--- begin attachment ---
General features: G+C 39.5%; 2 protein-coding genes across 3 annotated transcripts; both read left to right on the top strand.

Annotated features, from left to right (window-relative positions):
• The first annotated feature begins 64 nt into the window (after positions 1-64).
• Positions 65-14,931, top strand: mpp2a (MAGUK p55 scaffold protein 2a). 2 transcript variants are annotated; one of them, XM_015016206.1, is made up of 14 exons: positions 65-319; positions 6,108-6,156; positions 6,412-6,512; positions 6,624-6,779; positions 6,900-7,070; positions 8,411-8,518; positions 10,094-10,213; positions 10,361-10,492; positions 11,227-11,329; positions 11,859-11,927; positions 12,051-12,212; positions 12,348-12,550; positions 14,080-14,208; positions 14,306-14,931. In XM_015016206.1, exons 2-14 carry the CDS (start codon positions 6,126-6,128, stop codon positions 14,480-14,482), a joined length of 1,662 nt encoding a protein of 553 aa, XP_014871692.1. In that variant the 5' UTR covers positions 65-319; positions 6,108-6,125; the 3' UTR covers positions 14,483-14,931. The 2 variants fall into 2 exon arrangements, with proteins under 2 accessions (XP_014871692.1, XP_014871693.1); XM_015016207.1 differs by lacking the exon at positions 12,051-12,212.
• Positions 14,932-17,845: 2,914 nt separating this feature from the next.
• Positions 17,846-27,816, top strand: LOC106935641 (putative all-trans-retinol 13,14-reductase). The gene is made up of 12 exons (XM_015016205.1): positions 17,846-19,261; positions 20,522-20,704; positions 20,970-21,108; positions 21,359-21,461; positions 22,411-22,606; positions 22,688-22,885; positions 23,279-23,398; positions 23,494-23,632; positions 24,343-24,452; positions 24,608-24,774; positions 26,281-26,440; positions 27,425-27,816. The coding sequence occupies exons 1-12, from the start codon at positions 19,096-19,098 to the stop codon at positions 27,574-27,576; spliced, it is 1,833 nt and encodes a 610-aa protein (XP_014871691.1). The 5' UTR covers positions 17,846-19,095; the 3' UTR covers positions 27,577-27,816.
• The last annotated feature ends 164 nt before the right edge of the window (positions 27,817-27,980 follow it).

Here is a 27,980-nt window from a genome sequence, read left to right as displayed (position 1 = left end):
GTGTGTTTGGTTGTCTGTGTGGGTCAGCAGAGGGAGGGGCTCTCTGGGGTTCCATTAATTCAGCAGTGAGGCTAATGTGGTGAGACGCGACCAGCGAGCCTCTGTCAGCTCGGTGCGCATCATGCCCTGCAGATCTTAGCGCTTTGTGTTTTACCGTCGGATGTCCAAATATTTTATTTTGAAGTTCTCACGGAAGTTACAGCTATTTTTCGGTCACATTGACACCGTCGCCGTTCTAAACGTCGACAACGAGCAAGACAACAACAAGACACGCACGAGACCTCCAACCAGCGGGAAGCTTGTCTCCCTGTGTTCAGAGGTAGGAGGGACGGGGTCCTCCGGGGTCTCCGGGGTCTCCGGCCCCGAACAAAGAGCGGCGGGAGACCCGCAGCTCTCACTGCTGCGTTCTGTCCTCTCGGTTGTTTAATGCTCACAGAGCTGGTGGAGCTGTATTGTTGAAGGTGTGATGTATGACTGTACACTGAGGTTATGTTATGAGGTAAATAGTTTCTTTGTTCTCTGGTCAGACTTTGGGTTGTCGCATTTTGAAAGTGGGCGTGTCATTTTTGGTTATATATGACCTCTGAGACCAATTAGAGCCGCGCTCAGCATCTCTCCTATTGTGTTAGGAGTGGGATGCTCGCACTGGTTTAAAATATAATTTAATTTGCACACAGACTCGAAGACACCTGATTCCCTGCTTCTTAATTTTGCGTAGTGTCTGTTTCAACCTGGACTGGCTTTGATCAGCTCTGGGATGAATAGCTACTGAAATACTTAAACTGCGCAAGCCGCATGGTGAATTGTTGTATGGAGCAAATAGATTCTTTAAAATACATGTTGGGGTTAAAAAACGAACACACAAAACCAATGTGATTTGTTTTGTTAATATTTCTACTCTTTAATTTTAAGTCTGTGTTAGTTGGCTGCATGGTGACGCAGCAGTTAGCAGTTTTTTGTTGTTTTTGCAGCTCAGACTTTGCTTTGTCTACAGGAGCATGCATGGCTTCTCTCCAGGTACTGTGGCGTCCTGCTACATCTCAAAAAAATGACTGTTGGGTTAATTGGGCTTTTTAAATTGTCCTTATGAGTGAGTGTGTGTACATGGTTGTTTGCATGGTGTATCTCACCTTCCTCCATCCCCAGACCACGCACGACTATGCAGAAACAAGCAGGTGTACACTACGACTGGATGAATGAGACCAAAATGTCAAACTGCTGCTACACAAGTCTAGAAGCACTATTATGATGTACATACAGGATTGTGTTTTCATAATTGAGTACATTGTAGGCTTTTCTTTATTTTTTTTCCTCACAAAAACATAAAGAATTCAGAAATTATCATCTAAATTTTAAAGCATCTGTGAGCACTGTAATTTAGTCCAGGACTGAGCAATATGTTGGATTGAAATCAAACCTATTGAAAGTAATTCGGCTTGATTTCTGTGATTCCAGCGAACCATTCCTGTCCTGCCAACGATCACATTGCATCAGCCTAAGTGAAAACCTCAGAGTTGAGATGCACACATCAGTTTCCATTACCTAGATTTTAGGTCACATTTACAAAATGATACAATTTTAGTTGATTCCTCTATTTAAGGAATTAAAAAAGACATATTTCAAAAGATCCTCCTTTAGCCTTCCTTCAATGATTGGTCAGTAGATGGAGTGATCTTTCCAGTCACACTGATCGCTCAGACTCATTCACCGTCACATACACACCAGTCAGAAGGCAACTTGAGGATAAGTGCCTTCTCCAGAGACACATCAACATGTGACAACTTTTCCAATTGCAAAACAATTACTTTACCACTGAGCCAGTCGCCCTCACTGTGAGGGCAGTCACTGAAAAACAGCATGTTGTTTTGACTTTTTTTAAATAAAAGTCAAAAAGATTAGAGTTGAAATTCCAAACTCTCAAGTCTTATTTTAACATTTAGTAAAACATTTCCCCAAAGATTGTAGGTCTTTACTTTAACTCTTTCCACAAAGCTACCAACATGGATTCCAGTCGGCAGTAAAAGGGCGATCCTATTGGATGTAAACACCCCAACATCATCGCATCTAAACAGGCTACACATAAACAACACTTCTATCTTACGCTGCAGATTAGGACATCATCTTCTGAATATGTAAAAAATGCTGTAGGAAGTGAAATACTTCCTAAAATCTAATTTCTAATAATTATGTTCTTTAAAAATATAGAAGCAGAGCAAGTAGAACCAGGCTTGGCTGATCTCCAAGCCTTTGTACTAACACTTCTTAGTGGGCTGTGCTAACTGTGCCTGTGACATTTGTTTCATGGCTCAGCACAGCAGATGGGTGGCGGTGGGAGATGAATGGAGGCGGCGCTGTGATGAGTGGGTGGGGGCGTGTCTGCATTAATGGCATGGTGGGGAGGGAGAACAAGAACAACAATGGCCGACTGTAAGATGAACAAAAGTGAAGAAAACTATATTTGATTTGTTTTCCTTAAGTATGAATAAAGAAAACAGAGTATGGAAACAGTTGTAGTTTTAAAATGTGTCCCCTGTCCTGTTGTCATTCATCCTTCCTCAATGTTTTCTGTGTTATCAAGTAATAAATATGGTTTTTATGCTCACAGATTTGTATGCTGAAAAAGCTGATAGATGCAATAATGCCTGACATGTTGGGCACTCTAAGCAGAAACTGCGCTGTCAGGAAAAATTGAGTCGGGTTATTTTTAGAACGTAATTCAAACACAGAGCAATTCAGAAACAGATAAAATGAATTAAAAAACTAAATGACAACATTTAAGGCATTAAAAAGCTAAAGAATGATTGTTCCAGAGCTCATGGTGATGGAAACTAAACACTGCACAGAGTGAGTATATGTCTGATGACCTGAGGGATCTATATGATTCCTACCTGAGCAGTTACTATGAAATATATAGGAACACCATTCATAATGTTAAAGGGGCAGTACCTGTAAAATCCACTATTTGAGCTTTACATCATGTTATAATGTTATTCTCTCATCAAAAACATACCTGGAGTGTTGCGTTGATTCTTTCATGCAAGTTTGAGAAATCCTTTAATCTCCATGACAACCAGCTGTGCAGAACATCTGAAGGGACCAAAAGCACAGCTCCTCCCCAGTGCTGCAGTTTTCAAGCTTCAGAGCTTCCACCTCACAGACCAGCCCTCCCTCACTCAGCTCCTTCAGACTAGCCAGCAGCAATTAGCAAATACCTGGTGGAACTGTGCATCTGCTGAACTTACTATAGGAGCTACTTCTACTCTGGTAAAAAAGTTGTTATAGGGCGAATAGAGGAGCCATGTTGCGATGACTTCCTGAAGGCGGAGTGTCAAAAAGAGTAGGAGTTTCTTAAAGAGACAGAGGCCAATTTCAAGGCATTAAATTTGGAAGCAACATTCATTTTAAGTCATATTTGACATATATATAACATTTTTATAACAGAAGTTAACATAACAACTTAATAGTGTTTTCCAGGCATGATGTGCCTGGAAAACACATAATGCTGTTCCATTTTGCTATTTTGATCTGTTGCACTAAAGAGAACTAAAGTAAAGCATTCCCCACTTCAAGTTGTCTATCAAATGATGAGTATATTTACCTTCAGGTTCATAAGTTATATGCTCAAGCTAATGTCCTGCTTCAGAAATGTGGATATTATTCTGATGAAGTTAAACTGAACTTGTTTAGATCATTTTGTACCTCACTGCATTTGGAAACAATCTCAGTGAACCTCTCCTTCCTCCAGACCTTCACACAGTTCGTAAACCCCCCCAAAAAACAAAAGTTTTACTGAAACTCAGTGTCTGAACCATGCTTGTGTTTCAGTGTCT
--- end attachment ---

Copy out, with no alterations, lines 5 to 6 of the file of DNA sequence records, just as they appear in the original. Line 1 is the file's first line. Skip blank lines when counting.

• Positions 14,932-17,845: 2,914 nt separating this feature from the next.
• Positions 17,846-27,816, top strand: LOC106935641 (putative all-trans-retinol 13,14-reductase). The gene is made up of 12 exons (XM_015016205.1): positions 17,846-19,261; positions 20,522-20,704; positions 20,970-21,108; positions 21,359-21,461; positions 22,411-22,606; positions 22,688-22,885; positions 23,279-23,398; positions 23,494-23,632; positions 24,343-24,452; positions 24,608-24,774; positions 26,281-26,440; positions 27,425-27,816. The coding sequence occupies exons 1-12, from the start codon at positions 19,096-19,098 to the stop codon at positions 27,574-27,576; spliced, it is 1,833 nt and encodes a 610-aa protein (XP_014871691.1). The 5' UTR covers positions 17,846-19,095; the 3' UTR covers positions 27,577-27,816.